BBT mapping can also be unreliable for people who have even slightly irregular periods.

Changes in cervical mucus

Cervical mucus consists mainly of water. It changes in consistency during your fertile window due to changes in the levels of hormones such as estrogen and progesterone and can provide clues about ovulation.

The change in cervical mucus consistency around the time of ovulation helps transport sperm to an egg.

During your fertile window, this nutrient-rich, smooth fluid increases in volume. It also becomes thinner, stretchy in texture and bright in color. Cervical mucus is often described as an egg white consistency during this time.

In the days before ovulation, you may notice more secretion than usual due to an increase in cervical mucus volume.

When you are at your most fertile, cervical mucus can help keep sperm alive for an average of 3 days, but possibly up to 5 days. It increases your chances of fertilization and provides lubricant for intercourse.

You can check the consistency of cervical mucosa by observing it in your underwear lining.

Changes in saliva

Estrogen and progesterone can alter the consistency of dried saliva before or during ovulation, causing patterns to form. These patterns may look similar to crystals or ferns in some people with periods.

However, smoking, eating, drinking and brushing teeth can all mask these patterns, making them a less reliable indicator of ovulation.

Other possible signs of ovulation

Some other possible signs of ovulation include:

  • Soft breasts. Some people report breastfeeding or sore nipples around the time of ovulation.
  • Inflate. Some people feel bloated before and during ovulation. Since bloating occurs at other times during your cycle, especially during menstruation, it is not necessarily a reliable indication of ovulation.

The ovulation phase of your menstrual cycle usually lasts between 16 and 32 hours, starting with the LH surge and ending when the ovum is released.

Ovulation usually occurs 24 to 48 hours after the LH surge.

You can get pregnant both before and after ovulation. This is called the fertile window.

Your fertile window begins up to 4 days before ovulation and extends for 1 day after ovulation. You are most fertile on the day before ovulation and the day of ovulation.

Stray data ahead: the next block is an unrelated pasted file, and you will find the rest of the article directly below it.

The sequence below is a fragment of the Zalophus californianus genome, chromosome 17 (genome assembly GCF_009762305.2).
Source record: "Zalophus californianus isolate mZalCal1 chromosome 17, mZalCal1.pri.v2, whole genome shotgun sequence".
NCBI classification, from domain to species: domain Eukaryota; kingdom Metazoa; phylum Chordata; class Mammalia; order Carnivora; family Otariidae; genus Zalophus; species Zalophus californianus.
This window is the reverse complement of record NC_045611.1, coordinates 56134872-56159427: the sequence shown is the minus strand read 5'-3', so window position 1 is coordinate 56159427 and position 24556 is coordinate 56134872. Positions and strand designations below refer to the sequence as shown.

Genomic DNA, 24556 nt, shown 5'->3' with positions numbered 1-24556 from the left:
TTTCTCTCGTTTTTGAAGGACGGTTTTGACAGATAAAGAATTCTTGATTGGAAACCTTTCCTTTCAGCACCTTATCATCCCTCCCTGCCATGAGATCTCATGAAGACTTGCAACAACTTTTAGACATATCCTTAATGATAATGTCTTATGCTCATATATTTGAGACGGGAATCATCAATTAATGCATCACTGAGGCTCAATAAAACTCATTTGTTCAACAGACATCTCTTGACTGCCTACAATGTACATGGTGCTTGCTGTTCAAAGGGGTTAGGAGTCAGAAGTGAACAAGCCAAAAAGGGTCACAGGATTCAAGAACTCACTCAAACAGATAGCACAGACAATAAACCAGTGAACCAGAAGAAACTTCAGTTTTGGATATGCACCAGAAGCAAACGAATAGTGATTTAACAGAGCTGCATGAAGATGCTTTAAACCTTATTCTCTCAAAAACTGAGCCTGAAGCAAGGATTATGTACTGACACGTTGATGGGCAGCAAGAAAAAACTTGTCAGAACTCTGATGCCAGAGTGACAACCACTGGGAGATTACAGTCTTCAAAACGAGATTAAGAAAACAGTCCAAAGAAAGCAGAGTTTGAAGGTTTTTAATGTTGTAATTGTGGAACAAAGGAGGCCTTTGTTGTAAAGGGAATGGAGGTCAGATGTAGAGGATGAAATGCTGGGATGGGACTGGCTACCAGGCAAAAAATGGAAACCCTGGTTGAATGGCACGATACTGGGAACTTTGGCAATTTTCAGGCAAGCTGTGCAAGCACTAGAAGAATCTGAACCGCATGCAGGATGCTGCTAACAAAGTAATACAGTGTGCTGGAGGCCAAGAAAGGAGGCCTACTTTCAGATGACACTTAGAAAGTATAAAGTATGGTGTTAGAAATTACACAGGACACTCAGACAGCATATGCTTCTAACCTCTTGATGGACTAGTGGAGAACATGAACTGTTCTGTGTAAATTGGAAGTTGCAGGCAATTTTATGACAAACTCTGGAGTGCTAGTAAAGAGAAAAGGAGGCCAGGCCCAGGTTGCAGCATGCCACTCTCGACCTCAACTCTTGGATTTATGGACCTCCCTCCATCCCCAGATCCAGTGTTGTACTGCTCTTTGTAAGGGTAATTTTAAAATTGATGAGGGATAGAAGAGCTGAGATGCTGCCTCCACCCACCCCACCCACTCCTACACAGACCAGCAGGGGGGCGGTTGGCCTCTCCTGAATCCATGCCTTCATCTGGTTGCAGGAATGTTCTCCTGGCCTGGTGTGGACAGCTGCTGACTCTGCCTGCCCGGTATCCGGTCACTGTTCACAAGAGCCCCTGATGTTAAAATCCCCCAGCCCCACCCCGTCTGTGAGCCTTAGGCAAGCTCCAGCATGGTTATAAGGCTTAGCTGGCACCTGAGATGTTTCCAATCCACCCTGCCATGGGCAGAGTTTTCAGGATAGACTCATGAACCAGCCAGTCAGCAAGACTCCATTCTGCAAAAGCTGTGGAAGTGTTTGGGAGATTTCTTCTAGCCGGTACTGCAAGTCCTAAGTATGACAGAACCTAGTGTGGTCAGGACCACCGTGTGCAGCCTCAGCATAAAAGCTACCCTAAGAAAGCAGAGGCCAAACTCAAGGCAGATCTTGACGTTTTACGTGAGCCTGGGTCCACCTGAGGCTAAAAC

If you are trying to get pregnant, you may find it helpful to track your ovulation. Even if you are not trying to conceive, monitoring your cycle can be a helpful way to understand more about your overall health, energy levels, mood swings and when you can expect your period to begin.

To detect ovulation, try to keep track of the following information:

  • your menstrual dates
  • descriptions of your menstrual blood
  • descriptions of your cervical mucus
  • your BBT lectures
  • physical changes, such as cramps, pain, bloating or tenderness in the chest
  • other relevant information, such as your mood, libido and energy levels

You can use any calendar or journal to detect ovulation. There are a number of printable templates to track your menstrual cycle available online. In addition, organizations such as the American Pregnancy Association and the March of Dimes provide online ovulation predictors.

Fertility cards are another option. They require you to draw your morning temperature readings on a graph, which gives a handy picture of the rise in your BBT after ovulation.

Finally, there are a number of applications that you can use to help you track your cycle. While these applications can help you determine when you are most likely to be fertile, they may not reliably predict the day of ovulation, according to a 2018 study.

Most home ovulation tests measure LH levels in your urine, a relatively reliable predictor of ovulation. There are many different types of tests you can use, including: